Concert Review: Porcupine Tree live in Melbourne, 7 February 2010

20 Feb

After performing high quality sets in Brisbane and Sydney, I was finally able to welcome Porcupine Tree to my home city, and the first city they ever played in Australia back in 2008, marvellous Melbourne. It had been something of a stressful day for us and some of the other familiar faces that had come to make up the majority of the front row each night. Flights from Sydney to Melbourne had been cancelled, including mine; in a panicked flurry of activity far before any time I’d like to be awake, my girlfriend and I were lucky enough to make an earlier departure. In the queue outside the venue, The Palace (formerly The Metro) on Bourke Street in the CBD, we found out others had been affected, some arriving later than planned.

In the end, it seemed nobody had been too disadvantaged, and as the usual group formed at the head of the queue, I don’t think any of us quite realised what sort of a performance the band were about to give us …

I kept my clean record of being front row at every Porcupine Tree gig I’ve attended, as we staked out a spot on the rail in front of guitarist John Wesley’s position. Before the gig began, rumours did the rounds that Steven Wilson was suffering from some sort of illness. Well, if he was, it made utterly no impact on the quality of his performance, as was evident from the minute the band took the stage and busted out a particularly intense rendition of Blind House to open their performance of The Incident for Melbourne. It was a cut above the performances in Brisbane and Sydney, especially the finale of I Drive The Hearse. Every night, Hearse was the best song from The Incident, but in Melbourne it was something truly special; affecting and beautiful.

If the first half of the show was a cut above the preceding gigs, the second half was a further cut above the first half. We knew that the third song of the set, Anesthetize, would be intense. Its performance in 2008 in Brisbane was pretty much the headbanging moment of my life. But I never knew it could be quite as intense as it was in Melbourne. With John Wesley and Steven Wilson both playing pummelling riffs in front of us, the energy was off the charts. It was truly the most extraordinary performance of the band’s three shows.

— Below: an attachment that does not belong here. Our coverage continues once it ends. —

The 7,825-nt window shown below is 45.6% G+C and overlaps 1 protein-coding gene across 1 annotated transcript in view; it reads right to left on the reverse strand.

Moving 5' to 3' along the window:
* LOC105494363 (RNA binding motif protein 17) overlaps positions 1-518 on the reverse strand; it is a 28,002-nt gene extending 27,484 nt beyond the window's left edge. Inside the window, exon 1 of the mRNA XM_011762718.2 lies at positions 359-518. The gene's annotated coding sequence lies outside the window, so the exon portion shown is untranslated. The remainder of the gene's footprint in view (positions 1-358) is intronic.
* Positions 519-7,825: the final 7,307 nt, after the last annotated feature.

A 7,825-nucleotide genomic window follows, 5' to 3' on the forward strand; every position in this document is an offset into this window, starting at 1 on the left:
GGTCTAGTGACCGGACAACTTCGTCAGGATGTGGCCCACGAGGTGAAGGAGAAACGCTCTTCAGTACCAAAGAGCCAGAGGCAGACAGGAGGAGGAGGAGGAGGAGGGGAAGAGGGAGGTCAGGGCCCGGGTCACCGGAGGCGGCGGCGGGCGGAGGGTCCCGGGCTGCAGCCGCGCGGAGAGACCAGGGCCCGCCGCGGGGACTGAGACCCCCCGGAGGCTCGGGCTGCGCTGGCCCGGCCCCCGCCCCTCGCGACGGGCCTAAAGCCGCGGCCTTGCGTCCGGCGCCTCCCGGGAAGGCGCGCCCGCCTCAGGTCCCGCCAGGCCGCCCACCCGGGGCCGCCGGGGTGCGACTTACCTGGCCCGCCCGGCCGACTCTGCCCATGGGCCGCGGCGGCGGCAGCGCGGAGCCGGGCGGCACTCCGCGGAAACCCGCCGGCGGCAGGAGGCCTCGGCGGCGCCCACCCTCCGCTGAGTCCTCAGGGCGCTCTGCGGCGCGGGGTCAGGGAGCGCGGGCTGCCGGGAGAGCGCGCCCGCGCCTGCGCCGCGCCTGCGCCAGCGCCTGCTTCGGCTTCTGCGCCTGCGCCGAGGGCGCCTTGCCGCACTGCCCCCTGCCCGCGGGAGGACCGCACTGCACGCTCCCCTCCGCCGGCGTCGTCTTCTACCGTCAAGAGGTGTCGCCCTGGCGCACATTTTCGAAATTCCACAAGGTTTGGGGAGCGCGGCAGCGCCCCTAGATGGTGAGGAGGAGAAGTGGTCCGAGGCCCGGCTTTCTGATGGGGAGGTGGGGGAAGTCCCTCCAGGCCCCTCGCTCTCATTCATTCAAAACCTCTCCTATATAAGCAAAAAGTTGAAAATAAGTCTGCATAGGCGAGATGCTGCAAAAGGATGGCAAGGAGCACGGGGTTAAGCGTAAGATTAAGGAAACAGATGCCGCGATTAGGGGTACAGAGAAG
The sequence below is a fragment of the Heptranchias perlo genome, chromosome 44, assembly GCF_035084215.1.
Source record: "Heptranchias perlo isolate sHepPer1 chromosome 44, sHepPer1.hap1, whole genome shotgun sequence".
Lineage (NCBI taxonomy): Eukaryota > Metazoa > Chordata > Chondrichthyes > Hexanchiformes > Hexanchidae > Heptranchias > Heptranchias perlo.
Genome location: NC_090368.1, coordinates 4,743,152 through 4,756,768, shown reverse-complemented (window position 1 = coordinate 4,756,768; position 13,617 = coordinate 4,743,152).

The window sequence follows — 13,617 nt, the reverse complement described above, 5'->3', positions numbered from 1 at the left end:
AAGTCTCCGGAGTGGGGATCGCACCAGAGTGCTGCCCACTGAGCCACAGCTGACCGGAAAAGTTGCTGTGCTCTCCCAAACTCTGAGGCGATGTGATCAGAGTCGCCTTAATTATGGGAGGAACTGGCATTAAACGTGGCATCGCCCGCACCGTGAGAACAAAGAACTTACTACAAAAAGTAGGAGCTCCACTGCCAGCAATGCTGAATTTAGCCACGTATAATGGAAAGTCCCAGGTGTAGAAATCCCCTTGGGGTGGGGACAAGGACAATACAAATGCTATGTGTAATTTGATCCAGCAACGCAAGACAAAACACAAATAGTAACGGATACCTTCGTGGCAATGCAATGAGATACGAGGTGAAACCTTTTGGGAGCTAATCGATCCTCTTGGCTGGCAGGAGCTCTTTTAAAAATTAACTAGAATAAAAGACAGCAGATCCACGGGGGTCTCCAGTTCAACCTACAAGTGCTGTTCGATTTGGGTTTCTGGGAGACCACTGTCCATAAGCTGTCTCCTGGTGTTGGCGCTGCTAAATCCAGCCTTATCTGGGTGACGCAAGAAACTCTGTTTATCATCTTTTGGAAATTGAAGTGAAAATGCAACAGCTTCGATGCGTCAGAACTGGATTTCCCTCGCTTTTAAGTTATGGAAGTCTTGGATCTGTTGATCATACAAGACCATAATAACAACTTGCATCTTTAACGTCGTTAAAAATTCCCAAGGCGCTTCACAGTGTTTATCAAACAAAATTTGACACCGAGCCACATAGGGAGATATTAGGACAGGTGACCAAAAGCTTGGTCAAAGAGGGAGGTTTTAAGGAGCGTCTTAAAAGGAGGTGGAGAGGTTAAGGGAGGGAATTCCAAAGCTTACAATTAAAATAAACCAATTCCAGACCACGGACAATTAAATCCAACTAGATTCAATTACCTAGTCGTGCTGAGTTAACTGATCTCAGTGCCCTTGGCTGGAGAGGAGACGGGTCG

For the entire show, my girlfriend and I were losing our minds in the front row, and with good cause. It didn’t even matter that the band returned to the Brisbane setlist that I was not entirely in love with. Russia On Ice was brooding; Way Out Of Here was huge; Normal lifted the roof and had gorgeous vocal harmonisation; The Sound Of Muzak has never sounded so good. The band could not put a step wrong, and threw so much energy into each song that there was not a single dull moment, or any instance when I did not feel totally engrossed in an astonishing musical experience. I would not be lying when I say this was the best gig I have seen thus far. To cap it off, John Wesley made a point of handing me his pick at the end of the set. Watching the show in front of Wes was a pure joy – not only is he an incredible guitarist with a beautiful voice that perfectly complements Steven Wilson’s, but he is also humble and generous and clearly loves performing. I rarely see musicians playing with the same unadulterated thrill as Wes.